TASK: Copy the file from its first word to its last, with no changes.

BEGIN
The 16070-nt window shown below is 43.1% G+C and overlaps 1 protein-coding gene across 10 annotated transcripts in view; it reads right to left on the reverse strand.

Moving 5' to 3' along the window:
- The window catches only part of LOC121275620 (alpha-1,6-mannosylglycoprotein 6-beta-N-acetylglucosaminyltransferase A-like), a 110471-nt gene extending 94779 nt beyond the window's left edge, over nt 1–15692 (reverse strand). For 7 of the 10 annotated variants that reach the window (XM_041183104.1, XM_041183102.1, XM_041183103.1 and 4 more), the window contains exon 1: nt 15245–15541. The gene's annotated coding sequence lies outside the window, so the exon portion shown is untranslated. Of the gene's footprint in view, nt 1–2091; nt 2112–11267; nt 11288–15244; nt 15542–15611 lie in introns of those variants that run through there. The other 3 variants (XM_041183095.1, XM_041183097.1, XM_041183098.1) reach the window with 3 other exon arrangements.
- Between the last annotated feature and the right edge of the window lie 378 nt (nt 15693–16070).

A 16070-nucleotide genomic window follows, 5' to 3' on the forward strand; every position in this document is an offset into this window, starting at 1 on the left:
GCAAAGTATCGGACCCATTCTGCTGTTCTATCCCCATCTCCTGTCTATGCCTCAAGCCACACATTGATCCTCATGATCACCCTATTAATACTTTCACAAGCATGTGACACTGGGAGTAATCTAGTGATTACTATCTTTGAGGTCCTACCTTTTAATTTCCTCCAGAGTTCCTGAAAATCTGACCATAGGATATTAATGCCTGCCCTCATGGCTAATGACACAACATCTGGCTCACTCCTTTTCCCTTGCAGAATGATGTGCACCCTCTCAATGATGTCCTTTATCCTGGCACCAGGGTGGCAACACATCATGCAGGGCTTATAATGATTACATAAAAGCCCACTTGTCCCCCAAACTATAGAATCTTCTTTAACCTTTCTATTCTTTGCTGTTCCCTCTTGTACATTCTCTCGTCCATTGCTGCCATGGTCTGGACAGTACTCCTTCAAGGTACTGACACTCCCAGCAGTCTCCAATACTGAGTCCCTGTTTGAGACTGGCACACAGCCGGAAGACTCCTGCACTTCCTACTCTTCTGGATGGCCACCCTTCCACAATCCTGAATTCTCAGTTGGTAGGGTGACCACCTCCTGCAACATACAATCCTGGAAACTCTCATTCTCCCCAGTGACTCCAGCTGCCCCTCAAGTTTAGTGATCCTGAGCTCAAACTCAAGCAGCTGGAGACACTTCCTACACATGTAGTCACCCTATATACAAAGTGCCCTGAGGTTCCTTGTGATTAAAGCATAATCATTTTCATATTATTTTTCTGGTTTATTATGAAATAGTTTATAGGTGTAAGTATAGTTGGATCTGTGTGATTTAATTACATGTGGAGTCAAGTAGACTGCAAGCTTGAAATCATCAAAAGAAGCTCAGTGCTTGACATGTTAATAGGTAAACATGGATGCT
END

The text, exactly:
The 16070-nt window shown below is 43.1% G+C and overlaps 1 protein-coding gene across 10 annotated transcripts in view; it reads right to left on the reverse strand.

Moving 5' to 3' along the window:
- The window catches only part of LOC121275620 (alpha-1,6-mannosylglycoprotein 6-beta-N-acetylglucosaminyltransferase A-like), a 110471-nt gene extending 94779 nt beyond the window's left edge, over nt 1–15692 (reverse strand). For 7 of the 10 annotated variants that reach the window (XM_041183104.1, XM_041183102.1, XM_041183103.1 and 4 more), the window contains exon 1: nt 15245–15541. The gene's annotated coding sequence lies outside the window, so the exon portion shown is untranslated. Of the gene's footprint in view, nt 1–2091; nt 2112–11267; nt 11288–15244; nt 15542–15611 lie in introns of those variants that run through there. The other 3 variants (XM_041183095.1, XM_041183097.1, XM_041183098.1) reach the window with 3 other exon arrangements.
- Between the last annotated feature and the right edge of the window lie 378 nt (nt 15693–16070).

A 16070-nucleotide genomic window follows, 5' to 3' on the forward strand; every position in this document is an offset into this window, starting at 1 on the left:
GCAAAGTATCGGACCCATTCTGCTGTTCTATCCCCATCTCCTGTCTATGCCTCAAGCCACACATTGATCCTCATGATCACCCTATTAATACTTTCACAAGCATGTGACACTGGGAGTAATCTAGTGATTACTATCTTTGAGGTCCTACCTTTTAATTTCCTCCAGAGTTCCTGAAAATCTGACCATAGGATATTAATGCCTGCCCTCATGGCTAATGACACAACATCTGGCTCACTCCTTTTCCCTTGCAGAATGATGTGCACCCTCTCAATGATGTCCTTTATCCTGGCACCAGGGTGGCAACACATCATGCAGGGCTTATAATGATTACATAAAAGCCCACTTGTCCCCCAAACTATAGAATCTTCTTTAACCTTTCTATTCTTTGCTGTTCCCTCTTGTACATTCTCTCGTCCATTGCTGCCATGGTCTGGACAGTACTCCTTCAAGGTACTGACACTCCCAGCAGTCTCCAATACTGAGTCCCTGTTTGAGACTGGCACACAGCCGGAAGACTCCTGCACTTCCTACTCTTCTGGATGGCCACCCTTCCACAATCCTGAATTCTCAGTTGGTAGGGTGACCACCTCCTGCAACATACAATCCTGGAAACTCTCATTCTCCCCAGTGACTCCAGCTGCCCCTCAAGTTTAGTGATCCTGAGCTCAAACTCAAGCAGCTGGAGACACTTCCTACACATGTAGTCACCCTATATACAAAGTGCCCTGAGGTTCCTTGTGATTAAAGCATAATCATTTTCATATTATTTTTCTGGTTTATTATGAAATAGTTTATAGGTGTAAGTATAGTTGGATCTGTGTGATTTAATTACATGTGGAGTCAAGTAGACTGCAAGCTTGAAATCATCAAAAGAAGCTCAGTGCTTGACATGTTAATAGGTAAACATGGATGCT